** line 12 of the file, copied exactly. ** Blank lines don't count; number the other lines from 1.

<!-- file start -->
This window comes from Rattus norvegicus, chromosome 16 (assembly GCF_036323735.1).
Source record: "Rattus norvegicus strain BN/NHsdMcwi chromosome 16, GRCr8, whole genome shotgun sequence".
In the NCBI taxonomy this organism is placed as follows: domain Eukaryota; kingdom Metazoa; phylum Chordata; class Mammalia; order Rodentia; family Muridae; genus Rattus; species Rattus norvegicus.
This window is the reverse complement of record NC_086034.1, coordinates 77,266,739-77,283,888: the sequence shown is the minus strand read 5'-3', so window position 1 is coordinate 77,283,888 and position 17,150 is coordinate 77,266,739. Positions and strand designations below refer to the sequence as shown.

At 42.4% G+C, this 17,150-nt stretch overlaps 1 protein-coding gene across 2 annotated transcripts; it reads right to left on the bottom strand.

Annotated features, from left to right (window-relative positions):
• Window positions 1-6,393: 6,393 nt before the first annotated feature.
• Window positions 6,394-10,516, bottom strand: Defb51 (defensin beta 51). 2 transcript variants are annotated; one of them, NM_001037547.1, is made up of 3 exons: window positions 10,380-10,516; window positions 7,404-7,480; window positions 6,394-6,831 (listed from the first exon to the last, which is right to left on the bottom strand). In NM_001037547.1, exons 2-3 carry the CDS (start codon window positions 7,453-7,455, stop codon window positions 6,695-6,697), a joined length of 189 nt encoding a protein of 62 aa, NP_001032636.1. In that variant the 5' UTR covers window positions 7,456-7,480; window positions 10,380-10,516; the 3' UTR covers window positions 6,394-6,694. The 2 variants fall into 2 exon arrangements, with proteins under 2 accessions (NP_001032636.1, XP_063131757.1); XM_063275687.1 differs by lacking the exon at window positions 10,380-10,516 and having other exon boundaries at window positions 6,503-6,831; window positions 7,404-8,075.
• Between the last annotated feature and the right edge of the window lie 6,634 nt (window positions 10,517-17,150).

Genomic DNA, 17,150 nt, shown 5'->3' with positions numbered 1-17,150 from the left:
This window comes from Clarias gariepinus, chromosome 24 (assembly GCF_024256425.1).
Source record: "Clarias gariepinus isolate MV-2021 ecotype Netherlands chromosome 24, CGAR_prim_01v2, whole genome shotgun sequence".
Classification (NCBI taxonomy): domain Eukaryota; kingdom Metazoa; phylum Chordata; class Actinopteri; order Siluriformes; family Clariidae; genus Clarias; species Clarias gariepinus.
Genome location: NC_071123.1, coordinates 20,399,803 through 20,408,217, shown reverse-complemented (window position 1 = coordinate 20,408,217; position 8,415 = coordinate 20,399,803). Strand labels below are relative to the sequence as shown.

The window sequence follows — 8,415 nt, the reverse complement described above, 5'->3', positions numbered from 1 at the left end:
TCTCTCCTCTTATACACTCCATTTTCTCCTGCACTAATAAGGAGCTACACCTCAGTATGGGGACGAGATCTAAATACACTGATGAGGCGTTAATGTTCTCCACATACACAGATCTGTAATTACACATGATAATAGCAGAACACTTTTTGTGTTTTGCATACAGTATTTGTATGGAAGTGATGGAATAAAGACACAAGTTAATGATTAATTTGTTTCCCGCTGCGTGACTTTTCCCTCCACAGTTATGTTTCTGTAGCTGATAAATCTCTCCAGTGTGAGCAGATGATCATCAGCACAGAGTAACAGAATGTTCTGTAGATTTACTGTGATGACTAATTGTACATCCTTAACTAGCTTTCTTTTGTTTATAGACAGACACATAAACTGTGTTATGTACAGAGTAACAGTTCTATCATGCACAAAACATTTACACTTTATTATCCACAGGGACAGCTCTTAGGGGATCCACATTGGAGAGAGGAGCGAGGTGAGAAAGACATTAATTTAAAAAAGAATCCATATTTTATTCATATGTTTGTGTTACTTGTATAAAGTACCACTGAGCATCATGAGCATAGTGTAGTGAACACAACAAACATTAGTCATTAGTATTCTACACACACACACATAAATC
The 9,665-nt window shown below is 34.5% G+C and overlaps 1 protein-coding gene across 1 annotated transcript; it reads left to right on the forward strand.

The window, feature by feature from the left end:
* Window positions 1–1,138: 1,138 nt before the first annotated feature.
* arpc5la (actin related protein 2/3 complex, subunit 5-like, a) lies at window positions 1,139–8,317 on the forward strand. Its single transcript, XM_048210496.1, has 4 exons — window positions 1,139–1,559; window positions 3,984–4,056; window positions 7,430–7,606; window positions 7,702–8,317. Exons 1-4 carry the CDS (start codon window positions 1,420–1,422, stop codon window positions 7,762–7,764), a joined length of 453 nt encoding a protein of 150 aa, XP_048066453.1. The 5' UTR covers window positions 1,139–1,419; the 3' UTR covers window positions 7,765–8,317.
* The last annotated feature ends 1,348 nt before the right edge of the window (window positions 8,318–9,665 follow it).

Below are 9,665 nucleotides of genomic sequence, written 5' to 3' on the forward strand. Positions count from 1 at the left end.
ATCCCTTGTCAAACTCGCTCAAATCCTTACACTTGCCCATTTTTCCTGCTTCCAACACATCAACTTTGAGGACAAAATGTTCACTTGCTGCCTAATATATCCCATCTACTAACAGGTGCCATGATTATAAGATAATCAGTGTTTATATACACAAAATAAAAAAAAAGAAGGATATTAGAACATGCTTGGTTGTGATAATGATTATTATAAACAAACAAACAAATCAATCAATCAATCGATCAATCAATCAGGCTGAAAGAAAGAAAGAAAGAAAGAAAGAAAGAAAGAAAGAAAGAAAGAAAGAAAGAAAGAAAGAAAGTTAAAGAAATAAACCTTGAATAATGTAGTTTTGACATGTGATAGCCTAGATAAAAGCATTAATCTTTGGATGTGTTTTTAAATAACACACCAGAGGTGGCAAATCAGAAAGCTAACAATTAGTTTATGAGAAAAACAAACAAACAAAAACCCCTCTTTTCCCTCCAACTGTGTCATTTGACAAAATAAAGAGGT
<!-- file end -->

Source record: "Clarias gariepinus isolate MV-2021 ecotype Netherlands chromosome 24, CGAR_prim_01v2, whole genome shotgun sequence".